2/2/18 – Wisconsin State Journal

Gov. Scott Walker said Thursday he is open to raising the state’s gas tax, if offset by other tax cuts, to pay the state’s share of a federal proposal to spur $1.5 trillion in public and private infrastructure spending.

Responding to President Donald Trump’s call during his State of the Union address for more federal funding for roads, Walker said he hopes to work with U.S. House Speaker Paul Ryan, R-Janesville, to encourage Congress to pass “a sizable package,” but maintain the typical match of 80 percent federal and 20 percent state funds.

The White House has said only $200 billion of the $1.5 trillion package would come from the federal government paid for with cuts in other areas. The rest of the money would come from state, local and private sources.

“We’re willing to invest to obtain those dollars to grow and build our infrastructure here,” Walker said. “I’m willing to look at ways to add to our revenue in the transportation budget as long as we have a net neutral or really a net reduction for the overall burden to the taxpayers in this state. If we could cut taxes, income taxes or other taxes, we could look at revenues in the future, particularly if it helped us leverage federal dollars.”

Walker made the comments to reporters after a speech at the Wisconsin Economic Development Association Governor’s Conference in Madison, where he urged economic development officials to lobby legislators to adopt his proposal for a $50 million a year rural economic development fund.

The new fund would address concerns around the state about the need for economic development projects in the wake of the massive Foxconn plant moving into Racine County. That $10 billion project stands to benefit from some $4.5 billion in state and local tax incentives, road projects and increased utility rates.

Walker’s openness to a gas tax increase comes almost a year after the governor threatened to veto such a revenue increase last year as budget negotiations became bogged down over how to pay for road construction and repairs.

Assembly Republicans offered up a proposal to cut income taxes and raise transportation revenue by applying the state sales tax to gasoline nearly a year ago, but Walker opposed the idea. Instead, he agreed to a plan to increase annual registration fees on hybrid and electric vehicles and borrow another $400 million over the biennium.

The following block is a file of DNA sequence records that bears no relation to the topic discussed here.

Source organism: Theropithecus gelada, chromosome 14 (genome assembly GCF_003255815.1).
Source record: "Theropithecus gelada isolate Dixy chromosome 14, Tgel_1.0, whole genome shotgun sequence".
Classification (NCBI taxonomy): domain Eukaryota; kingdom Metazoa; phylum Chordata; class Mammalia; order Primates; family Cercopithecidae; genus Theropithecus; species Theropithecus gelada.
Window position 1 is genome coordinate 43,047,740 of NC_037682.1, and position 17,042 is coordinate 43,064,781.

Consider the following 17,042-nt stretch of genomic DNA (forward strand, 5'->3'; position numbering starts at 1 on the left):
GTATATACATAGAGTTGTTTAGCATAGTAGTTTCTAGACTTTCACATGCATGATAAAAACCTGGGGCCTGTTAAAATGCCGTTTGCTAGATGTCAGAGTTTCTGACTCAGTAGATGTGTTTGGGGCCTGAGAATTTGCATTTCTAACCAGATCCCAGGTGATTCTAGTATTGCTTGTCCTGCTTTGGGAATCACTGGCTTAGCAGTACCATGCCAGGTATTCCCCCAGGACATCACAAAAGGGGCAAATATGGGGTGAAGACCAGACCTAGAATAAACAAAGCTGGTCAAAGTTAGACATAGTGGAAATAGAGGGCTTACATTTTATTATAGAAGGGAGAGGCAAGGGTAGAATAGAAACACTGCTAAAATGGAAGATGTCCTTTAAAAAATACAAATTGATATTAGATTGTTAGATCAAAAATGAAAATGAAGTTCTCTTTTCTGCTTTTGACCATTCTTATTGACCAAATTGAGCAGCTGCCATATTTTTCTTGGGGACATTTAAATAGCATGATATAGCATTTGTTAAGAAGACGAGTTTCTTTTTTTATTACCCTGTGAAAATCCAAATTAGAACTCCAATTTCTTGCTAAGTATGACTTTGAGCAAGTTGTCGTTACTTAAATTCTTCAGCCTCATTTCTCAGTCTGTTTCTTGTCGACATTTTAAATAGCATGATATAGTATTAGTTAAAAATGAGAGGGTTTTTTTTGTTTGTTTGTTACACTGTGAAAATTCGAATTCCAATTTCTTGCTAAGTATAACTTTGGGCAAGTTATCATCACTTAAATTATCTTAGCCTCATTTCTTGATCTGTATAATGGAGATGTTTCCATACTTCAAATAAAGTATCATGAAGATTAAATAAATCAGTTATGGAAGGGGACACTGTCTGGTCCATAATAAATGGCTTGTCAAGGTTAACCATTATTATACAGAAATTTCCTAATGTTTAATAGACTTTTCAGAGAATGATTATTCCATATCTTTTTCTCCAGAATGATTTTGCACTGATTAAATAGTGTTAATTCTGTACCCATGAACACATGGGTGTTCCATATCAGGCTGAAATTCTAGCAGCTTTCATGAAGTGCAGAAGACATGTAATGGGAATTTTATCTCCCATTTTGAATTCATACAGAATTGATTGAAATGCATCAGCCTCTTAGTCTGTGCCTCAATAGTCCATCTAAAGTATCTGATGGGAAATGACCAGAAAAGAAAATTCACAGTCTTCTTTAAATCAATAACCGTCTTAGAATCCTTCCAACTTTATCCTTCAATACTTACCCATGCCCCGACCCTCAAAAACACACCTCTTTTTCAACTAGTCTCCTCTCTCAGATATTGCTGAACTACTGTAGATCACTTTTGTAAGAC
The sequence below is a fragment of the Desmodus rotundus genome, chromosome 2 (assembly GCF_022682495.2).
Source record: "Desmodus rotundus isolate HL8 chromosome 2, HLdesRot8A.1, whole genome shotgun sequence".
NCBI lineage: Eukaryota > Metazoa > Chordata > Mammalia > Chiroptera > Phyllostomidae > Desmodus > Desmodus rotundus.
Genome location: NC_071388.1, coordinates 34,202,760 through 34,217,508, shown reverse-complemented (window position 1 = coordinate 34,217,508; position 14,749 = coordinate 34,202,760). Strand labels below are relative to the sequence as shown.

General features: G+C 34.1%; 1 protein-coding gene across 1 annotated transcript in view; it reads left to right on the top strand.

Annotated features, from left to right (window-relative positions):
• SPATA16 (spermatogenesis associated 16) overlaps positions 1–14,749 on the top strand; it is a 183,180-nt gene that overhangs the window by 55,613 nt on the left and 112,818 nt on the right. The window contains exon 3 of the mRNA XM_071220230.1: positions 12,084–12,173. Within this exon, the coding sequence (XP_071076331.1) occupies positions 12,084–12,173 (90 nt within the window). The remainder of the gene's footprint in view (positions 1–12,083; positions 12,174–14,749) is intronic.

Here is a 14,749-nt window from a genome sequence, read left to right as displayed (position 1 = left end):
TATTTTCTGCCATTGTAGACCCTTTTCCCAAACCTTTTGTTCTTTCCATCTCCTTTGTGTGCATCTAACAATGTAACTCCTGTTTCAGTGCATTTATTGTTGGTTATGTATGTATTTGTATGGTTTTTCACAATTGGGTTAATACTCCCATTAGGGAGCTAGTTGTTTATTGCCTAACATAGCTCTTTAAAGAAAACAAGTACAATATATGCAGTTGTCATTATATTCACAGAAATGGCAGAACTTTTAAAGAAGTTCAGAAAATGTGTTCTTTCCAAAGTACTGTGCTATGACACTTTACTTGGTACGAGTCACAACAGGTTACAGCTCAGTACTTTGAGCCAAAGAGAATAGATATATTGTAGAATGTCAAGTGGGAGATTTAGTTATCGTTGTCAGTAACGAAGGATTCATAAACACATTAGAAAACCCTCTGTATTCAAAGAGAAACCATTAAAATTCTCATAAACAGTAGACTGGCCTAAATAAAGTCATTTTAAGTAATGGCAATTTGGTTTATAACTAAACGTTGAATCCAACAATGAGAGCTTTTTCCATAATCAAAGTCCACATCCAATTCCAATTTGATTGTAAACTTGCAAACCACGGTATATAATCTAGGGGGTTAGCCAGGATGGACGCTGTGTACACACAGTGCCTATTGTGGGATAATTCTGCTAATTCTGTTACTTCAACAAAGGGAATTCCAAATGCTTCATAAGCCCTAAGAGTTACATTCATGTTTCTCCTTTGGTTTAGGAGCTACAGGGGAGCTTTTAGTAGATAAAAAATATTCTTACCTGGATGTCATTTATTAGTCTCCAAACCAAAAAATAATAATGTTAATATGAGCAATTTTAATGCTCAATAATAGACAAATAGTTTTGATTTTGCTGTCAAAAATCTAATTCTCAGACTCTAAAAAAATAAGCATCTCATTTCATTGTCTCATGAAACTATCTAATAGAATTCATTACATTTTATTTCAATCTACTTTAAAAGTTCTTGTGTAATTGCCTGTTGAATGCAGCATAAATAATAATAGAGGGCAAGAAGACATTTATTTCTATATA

“There was not a reduction in taxes overall for the people of the state of Wisconsin, which was my criteria,” Walker said Thursday of the Assembly Republican proposal. “We felt we had more than enough to cover the needs of the state of Wisconsin.”

“Assembly Republicans have long advocated for creative solutions like reducing the income tax while raising transportation revenues,” Vos said. “I take the governor at his word that a similar idea will be included in his next budget.”

Senate Minority Leader Jennifer Shilling, D-La Crosse, challenged Walker’s willingness to lead on transportation funding during the last budget process. Democrats have hammered Walker for the condition of Wisconsin’s roads.

“This is the latest example of the governor opting for the political talking point over actual solutions,” Shilling said. “Instead of working with Democrats to find a long-term funding solution for transportation, Gov. Walker let our roads, bridges and infrastructure crumble.”

Craig Thompson, director of the Transportation Development Association of Wisconsin, said he’s pleased that Trump’s administration has made infrastructure investment a focus of discussion.

But Thompson said his organization, a coalition of business, labor, local government and other groups, is skeptical Walker has come around to what his organization describes as a need to significantly boost funding for roads, bridges and transit. The skepticism is based on what Walker has previously said, and repeated Thursday, about entertaining a gas tax increase offset by tax cuts elsewhere.

“I’m not trying to be cynical. I hope it’s a change of heart,” Thompson said. “But until we see something — we’ve heard this before.”